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            Parkinsonism: onset, progression, and mortality

             M Hoehn,  M Yahr (1967)
            Neurology, 17(5), 427-427
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              What features improve the accuracy of clinical diagnosis in Parkinson's disease: a clinicopathologic study.

              Many authorities have drawn attention to the difficulties in clinically distinguishing Parkinson's disease (PD) from other parkinsonian syndromes. We assessed the clinical features of 100 patients diagnosed prospectively by a group of consultant neurologists as having idiopathic PD according to their pathologic findings. Seventy-six percent of these cases were confirmed to have PD. By using selected criteria (asymmetrical onset, no atypical features, and no possible etiology for another parkinsonian syndrome) the proportion of true PD cases identified was increased to 93%, but 32% of pathologically confirmed cases were rejected on this basis. These observations suggest that studies based on consultant diagnosis of PD, using standard diagnostic criteria, will include cases other than PD, thus distorting results from clinical trials and epidemiologic studies. The strict use of additional criteria can reduce misdiagnosis but at the cost of excluding genuine PD cases.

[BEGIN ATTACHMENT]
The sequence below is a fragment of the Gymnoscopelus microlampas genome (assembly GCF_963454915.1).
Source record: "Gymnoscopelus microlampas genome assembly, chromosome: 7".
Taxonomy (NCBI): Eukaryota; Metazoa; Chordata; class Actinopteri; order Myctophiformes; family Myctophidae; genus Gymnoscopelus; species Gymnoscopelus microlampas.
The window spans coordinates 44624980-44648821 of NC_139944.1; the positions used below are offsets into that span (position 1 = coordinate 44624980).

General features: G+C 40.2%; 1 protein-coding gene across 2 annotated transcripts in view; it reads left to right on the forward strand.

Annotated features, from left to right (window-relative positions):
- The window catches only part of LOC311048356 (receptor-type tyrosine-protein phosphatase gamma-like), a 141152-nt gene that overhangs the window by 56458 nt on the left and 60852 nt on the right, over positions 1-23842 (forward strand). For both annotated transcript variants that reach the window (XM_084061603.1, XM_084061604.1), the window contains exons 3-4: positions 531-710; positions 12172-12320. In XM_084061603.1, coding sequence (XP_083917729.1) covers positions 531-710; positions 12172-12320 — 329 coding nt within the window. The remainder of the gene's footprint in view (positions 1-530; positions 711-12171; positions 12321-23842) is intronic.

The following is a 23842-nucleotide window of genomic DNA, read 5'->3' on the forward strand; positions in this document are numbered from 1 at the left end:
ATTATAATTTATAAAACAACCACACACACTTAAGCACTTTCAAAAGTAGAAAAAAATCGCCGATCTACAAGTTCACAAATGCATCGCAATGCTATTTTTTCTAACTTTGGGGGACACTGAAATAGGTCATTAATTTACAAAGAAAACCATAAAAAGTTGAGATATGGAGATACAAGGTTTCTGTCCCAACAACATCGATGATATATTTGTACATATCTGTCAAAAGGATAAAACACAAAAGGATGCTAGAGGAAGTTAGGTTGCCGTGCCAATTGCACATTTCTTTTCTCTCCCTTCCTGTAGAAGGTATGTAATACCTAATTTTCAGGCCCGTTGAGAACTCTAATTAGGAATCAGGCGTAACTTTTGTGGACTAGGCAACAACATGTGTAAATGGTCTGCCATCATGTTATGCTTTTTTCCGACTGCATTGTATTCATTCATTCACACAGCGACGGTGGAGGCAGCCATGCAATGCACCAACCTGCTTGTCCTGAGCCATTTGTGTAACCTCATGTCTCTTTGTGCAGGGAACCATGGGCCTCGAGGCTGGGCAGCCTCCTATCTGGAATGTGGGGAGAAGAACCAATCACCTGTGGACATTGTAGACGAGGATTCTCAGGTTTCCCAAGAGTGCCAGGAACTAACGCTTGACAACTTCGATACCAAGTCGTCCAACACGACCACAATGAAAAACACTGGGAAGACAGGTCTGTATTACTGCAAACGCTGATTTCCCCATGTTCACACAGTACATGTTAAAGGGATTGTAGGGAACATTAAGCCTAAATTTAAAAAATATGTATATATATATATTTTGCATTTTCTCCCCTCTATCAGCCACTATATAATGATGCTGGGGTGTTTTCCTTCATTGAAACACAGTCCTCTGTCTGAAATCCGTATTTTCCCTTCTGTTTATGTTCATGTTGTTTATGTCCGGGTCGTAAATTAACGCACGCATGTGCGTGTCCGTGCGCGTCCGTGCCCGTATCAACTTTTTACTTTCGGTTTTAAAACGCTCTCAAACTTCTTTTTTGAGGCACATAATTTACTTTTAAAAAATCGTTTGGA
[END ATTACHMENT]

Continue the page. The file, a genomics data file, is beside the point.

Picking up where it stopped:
Author and article information

                J Pain Res
                J Pain Res
                Journal of Pain Research
                29 December 2020
                : 13
                : 3493-3497
                [1 ]Pain Research & Intervention Center of Excellence, University of Florida , Gainesville, FL, USA
                [2 ]Department of Clinical and Health Psychology, University of Florida , Gainesville, FL, USA
                [3 ]Norman Fixel Institute for Neurological Diseases, University of Florida , Gainesville, FL, USA
                Author notes
                Correspondence: Catherine C Price ABPP/Cn Tel +1 352-273-5929 Email cep23@phhp.ufl.edu
                © 2020 Cruz-Almeida et al.

                This work is published and licensed by Dove Medical Press Limited. The full terms of this license are available at https://www.dovepress.com/terms.php and incorporate the Creative Commons Attribution – Non Commercial (unported, v3.0) License ( http://creativecommons.org/licenses/by-nc/3.0/). By accessing the work you hereby accept the Terms. Non-commercial uses of the work are permitted without any further permission from Dove Medical Press Limited, provided the work is properly attributed. For permission for commercial use of this work, please see paragraphs 4.2 and 5 of our Terms ( https://www.dovepress.com/terms.php).

                Page count
                Figures: 1, References: 45, Pages: 5
                Original Research

                Anesthesiology & Pain management

                phenotypes, profiles, cognitive function, pain, parkinson’s disease